Same old sad story | The Daily Star
12:00 AM, June 12, 2011 / LAST MODIFIED: 12:00 AM, June 12, 2011

Same old sad story

The Daily Star extensively covered the sorry state of labour in jute rope, balloon and kitchen utensil factories. Two years later, days before the World Day Against Child Labour, it has gone back to those places, only to find nothing has chang


Rubel, 8, and Maidul, 10, top left, Shakil, only 5, right, and Sohel, 14, bottom left, toil away while another World Day Against Child Labour passes. Government policymakers after attending seminars and conferences marking the day will gradually forget about the thousands of child labourers of the country. The photos were taken at Kamrangirchar and Keraniganj in the capital yesterday.Photo: Anisur Rahman

Today is the World Day Against Child Labour. But meanwhile…
Eight-year-old Shakil works a 12-hour shift in a balloon factory in Kamrangirchar. When his day's work finishes the boy comes out of the factory like an age-bent dwarf, covered with white powder from his head to toe. His fellow workers, aged between seven and ten, make balloons in a steel frame, spread cheap talcum powder on them and unwind each balloon carefully.
Shakil's friend Imran works at a metal factory just across the yard. He took a small break and came to see Shakil. Imran had dust and residue from spinning metal all over his body and looked as if he was going on a covert military operation. Indeed, he has his own battle to fight.
About three kilometres away at Mandail in Keraniganj, a namesake of Shakil works at a rope factory. He runs almost incessantly between pillars, each 33 feet apart, carrying jute fibre strings from a spinning wheel to another.
The three boys joined their work less than a week ago. Where their daily wages range between Tk 35 to 100, safety measures like gloves, helmet and masks are a far cry there.
Most children working in these small workshops or factories did not even have the chance of schooling. Many have been taken out the schools by their parents and set to work and earn for the family.
According to a Unicef report, around 3.7 million children are directly involved in hazardous labour in Bangladesh. Of them, a staggering 3.3 million are growing up in ghettos like Kamrangirchar and Keraniganj. They are considered as the most vulnerable in terms of healthcare and education.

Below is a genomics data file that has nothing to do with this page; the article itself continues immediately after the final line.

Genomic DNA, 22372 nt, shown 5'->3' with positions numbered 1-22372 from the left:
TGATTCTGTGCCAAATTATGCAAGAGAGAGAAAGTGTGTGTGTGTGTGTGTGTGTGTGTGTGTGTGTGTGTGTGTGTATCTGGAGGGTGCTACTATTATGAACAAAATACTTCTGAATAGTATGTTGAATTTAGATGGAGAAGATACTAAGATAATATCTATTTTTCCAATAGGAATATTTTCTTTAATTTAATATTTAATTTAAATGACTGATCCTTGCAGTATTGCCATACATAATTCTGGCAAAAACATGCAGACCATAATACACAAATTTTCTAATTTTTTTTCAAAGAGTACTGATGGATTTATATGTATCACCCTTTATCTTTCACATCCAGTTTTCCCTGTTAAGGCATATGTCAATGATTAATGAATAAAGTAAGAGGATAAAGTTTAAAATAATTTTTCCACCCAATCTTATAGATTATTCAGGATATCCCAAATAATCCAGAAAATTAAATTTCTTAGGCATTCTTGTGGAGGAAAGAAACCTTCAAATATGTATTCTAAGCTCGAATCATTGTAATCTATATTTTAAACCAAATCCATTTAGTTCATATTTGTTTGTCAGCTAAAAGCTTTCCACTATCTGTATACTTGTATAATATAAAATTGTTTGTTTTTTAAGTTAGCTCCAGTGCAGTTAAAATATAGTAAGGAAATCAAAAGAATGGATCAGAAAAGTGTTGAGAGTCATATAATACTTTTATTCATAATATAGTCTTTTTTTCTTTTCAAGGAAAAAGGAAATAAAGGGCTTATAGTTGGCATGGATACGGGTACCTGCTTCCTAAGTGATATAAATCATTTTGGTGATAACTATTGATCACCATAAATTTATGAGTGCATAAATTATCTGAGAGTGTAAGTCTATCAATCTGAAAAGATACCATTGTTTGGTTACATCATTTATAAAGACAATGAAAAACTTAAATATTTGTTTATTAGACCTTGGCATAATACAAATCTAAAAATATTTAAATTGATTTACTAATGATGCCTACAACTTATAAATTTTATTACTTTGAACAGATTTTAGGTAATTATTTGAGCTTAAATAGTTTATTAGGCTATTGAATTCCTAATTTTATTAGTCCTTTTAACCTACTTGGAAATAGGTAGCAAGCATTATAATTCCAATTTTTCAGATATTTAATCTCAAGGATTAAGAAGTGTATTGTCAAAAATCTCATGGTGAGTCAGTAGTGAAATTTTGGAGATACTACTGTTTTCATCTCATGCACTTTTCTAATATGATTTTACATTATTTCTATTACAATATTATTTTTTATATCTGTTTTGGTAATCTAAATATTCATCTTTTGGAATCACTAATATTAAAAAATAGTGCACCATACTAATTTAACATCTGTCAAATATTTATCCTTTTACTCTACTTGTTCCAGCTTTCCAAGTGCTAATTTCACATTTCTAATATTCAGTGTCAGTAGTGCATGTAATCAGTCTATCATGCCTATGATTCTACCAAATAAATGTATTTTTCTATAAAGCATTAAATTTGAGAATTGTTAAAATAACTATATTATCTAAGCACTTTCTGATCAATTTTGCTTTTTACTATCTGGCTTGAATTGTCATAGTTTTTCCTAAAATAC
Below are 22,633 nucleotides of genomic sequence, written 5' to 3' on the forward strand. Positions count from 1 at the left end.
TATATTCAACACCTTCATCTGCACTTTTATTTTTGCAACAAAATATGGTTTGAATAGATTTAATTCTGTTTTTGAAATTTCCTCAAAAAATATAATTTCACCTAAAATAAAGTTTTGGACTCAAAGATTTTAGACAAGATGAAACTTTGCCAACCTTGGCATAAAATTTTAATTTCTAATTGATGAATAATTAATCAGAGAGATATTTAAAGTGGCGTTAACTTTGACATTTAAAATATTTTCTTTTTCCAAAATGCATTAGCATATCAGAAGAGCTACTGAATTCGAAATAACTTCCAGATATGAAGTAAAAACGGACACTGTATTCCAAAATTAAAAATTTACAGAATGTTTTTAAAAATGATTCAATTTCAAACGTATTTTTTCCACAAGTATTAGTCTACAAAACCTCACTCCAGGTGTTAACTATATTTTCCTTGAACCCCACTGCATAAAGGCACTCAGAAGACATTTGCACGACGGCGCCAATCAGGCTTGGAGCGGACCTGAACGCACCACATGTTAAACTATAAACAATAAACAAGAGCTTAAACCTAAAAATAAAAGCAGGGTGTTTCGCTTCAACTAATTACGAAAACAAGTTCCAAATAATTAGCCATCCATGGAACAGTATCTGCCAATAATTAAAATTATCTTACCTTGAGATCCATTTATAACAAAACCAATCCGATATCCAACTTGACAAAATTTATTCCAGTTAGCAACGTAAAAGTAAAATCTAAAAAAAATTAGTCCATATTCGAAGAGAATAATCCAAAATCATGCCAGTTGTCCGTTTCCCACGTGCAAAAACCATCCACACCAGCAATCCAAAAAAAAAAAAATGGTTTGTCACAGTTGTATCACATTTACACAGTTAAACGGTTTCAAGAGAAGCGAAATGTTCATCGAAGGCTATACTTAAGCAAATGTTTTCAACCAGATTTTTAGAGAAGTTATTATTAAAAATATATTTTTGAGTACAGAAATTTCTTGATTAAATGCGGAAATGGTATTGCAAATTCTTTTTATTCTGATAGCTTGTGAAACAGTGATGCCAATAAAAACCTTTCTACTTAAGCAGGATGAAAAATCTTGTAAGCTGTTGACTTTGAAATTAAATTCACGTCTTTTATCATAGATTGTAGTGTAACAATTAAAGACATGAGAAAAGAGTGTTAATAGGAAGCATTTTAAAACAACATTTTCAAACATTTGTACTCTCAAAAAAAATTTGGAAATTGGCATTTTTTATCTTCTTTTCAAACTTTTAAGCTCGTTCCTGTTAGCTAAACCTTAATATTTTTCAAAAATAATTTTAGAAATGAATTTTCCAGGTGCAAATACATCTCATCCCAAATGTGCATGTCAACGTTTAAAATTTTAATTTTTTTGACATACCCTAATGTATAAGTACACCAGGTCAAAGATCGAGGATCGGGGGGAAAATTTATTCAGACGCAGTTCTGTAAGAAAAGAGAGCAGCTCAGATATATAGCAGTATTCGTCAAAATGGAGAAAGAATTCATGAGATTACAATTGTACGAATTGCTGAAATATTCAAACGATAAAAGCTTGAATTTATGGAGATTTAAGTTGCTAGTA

“These working children have no childhood. The government and political parties must adopt a pragmatic approach to ensure them the maximum opportunity and protection from violation of rights with whatever limited resources we have,” said Sultana Kamal, executive director of Ain O Salish Kendra.
The Unicef data say nearly half the country's population are children, aged below 18 years, and half of them live under poverty which force them to forget or leave school and take up jobs.
As we thrive to become a middle-income nation by 2050, an estimated 80 million more children are likely to join the underprivileged mass or working groups.
“This is unfortunate that none of your leaders realises the gravity of the situation. Bangladesh is a country having no mentionable mineral resources. The only resource it has is the people. The government must invest on children to maximise their potential or else these children will become a huge liability,” said Unicef Country Director Carel De Rooy.
Rooy remembers the sad spectacle of what becomes of those children who grow up abandoned. While growing up in Brazil he saw how denial to a dignified life turned generations of children into criminals only in four decades. Brazil has become a heaven for drug peddlers and gun runners.
The picture is not much different in Mexico, Nigeria, Senegal and Kenya.
The government over the years allocated up to only 17 percent of the social safety budget and 25 percent of the Annual Development programme for children.
A recent Unicef study has shown that only 2.5 percent increase in the allocation for children in national budget for a 10-year period can alter the life of vulnerable children to a great extent.

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